SINPO code

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For other uses, see Sinpo (disambiguation).

SINPO, acronym for signal, interference, noise, propagation, and overall, is a Signal Reporting Codes used to describe the quality of radio transmissions, especially in reception reports written by shortwave listeners. Each letter of the code stands for a specific factor of the signal, and each item is graded on a 1 to 5 scale (where 1 stands for nearly undetectable/severe/unusable and 5 for excellent/nil/extremely strong).

The code originated with the CCIR (a predecessor to the ITU-R) in 1951, and was widely used by BBC shortwave listeners to submit signal reports, with many going so far as to mail audio recordings to the BBC's offices.[1] It has been expanded in some places to a SINPFEMO code which includes rating the station's modulation and other audio qualities, but the expanded code is rarely used in practice.

Both SINPO and SINPFEMO are the official signal reporting codes for international civil aviation.[2]

The use of the SINPO code can be subjective and may vary from person to person. Not all shortwave listeners are conversant with the SINPO code and prefer using plain language instead.

Code explained[edit]

S (Signal strength) 
The relative strength of the transmission.
I (Interference
Interference from other stations on the same or adjacent frequencies (man-made noise).
N (Noise
The amount of atmospheric noise.
P (Propagation
Whether the signal is steady or fades from time to time.
O (Overall merit) 
An overall score for the listening experience under these conditions.

Each category is rated from 1 to 5 with 1 being 'unusable' or 'severe' and 5 being 'perfect' or 'nil'. MANY raters misunderstand the code and will rate everything either 55555 or 11111 when in reality both extremes are unusual in the extreme. '55555' essentially means 'perfect reception akin to a local station' while that is occasionally possible, when talking about long-distance short-wave reception, it is almost never the case.

Another common mistake in rating is presenting an 'O' higher than any previously rated element. By definition, a station cannot present 'perfect' reception if there is any Noise or Interference or Fading present. In other words, it is NOT 'perfect local quality' reception if any of those things are present.

S I N P O
Signal Interference Noise Propagation conditions Overall merit
5-Excellent 5-None 5-None 5-Excellent 5-Excellent
4-Good 4-Slight 4-Slight 4-Slight disturbance 4-Good
3-Fair 3-Moderate 3-Moderate 3-Moderately disturbed 3-Fair
2-Poor 2-Severe 2-Severe 2-Severe disturbance 2-Poor
1-Barely Audible 1-Extremely strong 1-Extremely strong 1-Very poor propagation 1-Useless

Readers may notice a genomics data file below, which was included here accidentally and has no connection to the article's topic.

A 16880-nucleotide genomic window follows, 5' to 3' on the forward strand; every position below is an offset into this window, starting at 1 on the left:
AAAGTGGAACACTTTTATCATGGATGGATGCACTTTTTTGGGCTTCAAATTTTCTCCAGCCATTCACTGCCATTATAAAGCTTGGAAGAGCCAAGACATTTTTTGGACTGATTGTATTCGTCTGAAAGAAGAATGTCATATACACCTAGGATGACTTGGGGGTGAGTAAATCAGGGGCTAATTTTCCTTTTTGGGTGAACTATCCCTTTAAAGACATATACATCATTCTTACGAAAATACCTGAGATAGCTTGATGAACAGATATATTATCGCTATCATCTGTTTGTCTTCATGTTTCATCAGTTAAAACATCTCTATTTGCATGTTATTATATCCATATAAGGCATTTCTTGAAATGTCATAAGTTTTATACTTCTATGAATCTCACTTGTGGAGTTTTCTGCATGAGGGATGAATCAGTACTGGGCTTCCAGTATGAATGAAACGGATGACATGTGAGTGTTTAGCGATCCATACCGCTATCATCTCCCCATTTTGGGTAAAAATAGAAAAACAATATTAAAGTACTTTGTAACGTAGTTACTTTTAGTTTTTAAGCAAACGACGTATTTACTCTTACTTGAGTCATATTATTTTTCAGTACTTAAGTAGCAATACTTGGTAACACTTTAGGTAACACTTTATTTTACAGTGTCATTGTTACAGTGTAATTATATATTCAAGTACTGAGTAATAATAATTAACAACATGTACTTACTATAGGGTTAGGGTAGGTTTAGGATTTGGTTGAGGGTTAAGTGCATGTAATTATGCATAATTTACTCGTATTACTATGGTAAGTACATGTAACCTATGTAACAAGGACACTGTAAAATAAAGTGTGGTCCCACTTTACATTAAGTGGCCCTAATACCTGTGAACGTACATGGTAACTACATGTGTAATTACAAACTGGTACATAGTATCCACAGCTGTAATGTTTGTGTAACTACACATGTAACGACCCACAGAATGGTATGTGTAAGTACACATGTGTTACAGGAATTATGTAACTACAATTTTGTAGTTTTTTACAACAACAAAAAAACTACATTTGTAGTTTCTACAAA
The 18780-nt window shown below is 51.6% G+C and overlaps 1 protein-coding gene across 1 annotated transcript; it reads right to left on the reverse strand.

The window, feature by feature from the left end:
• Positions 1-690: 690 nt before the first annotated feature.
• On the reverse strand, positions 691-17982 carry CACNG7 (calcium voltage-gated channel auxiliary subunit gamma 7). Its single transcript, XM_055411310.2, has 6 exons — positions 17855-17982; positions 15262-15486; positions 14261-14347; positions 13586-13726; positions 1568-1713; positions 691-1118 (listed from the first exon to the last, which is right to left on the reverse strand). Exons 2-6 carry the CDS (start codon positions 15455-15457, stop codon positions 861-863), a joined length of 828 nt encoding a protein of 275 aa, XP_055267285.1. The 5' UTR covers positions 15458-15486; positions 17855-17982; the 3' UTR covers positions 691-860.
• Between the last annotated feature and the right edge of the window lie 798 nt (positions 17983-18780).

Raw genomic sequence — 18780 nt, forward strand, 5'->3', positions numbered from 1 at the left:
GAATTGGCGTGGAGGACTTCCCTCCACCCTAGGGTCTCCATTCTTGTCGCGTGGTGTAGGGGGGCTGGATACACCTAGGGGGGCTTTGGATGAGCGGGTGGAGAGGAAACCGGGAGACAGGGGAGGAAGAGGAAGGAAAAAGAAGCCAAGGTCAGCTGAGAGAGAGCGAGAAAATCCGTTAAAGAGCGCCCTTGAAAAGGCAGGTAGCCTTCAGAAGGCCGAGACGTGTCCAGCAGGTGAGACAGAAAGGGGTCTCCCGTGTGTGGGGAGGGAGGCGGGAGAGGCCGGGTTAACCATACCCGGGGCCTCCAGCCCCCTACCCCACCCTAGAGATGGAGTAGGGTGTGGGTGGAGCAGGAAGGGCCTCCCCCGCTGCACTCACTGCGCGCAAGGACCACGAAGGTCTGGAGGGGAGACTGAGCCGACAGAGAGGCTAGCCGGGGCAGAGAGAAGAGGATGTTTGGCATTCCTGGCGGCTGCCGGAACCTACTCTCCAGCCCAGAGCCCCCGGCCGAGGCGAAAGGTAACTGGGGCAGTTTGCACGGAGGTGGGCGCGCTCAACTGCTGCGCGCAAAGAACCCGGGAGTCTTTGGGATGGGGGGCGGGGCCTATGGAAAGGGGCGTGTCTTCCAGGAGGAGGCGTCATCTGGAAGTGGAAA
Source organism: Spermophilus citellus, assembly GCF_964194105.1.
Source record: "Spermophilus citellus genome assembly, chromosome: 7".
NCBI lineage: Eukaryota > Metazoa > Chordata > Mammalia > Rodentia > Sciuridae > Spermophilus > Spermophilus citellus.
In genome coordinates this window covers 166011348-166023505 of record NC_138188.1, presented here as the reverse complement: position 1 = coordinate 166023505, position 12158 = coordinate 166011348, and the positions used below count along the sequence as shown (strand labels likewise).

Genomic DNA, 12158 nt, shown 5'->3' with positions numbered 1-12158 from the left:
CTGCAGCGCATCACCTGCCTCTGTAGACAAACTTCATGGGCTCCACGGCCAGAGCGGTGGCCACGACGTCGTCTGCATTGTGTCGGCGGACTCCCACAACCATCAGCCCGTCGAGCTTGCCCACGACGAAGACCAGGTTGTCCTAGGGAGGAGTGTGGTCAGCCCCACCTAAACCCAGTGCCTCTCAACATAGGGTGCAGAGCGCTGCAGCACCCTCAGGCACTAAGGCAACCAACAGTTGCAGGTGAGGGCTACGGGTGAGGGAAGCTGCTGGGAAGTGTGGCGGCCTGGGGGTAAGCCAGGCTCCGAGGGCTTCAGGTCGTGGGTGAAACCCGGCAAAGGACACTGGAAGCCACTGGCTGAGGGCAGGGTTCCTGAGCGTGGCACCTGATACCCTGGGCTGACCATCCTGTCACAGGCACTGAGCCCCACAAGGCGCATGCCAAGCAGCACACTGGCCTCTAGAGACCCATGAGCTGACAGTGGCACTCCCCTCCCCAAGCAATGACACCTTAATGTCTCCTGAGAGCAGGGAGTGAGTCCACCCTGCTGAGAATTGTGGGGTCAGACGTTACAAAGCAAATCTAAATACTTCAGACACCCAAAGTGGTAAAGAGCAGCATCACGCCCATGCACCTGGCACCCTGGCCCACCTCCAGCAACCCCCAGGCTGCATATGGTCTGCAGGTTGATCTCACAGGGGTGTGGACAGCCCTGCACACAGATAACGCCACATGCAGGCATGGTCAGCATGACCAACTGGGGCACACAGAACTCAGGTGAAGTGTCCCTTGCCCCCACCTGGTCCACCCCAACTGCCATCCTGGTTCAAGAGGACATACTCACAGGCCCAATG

Examples of SINPO code applied[edit]

In responding to a shortwave reception, the SINPO indicates to the transmitting station the overall quality of the reception.

The SINPO code in normal use consists of the 5 rating numbers listed without the letters, as in the examples below:

54554 - This indicates a relatively clear reception, with only slight interference; however, nothing that would significantly degrade the listening experience.

33433 - This indicates a signal which is moderately strong, but has more interference, and therefore deterioration of the received signal.

Generally, a SINPO with a code number starting with a 2 or lower would not be worth reporting, unless there is no noise, interference or loss of propagation, since it would be likely the signal would be unintelligible.

Although the original SINPO code established technical specifications for each number (i.e., a number 3 in the P column meant a fixed number of fades per minute), these are rarely adhered to by reporters. The 'S' meter displays the relative strength of the received RF signal in decibels; however, this should not be used as the sole indication of signal strength, as no two S meters are calibrated exactly alike, and many lower-priced receivers omit the S meter altogether. References to a "SINFO" code may also be found in some literature. In this case, the 'F' stands for Fading, instead of 'P' for Propagation, but the two codes are interchangeable. It was presumed that the average listener would be more familiar with the meaning of "fading" than "propagation". A simple way to insure the rating applied is useful is to rate the "O" column first based on the intelligibility of the station. If you can understand everything easily, the station will rate a 4 or higher. If you have to work hard, but can understand everything '3' is the appropriate rating. If you cannot understand everything although you put great effort into it, a '2' is appropriate, and if you cannot understand the programming at all '1' is the appropriate rating.

Some listeners may not know how to distinguish between the 'I' which indicates interference from adjacent stations, and the 'N' which describes natural atmospheric or man-made noise; also for some listeners, the rating for 'Propagation' may not be completely understood. As a result of this confusion, many stations suggest the SIO code -- a simpler code which makes the limitations noted above not relevant. Despite this, some books and periodicals maintain the SINPO code is the best for DX reporters.[3]

See also[edit]

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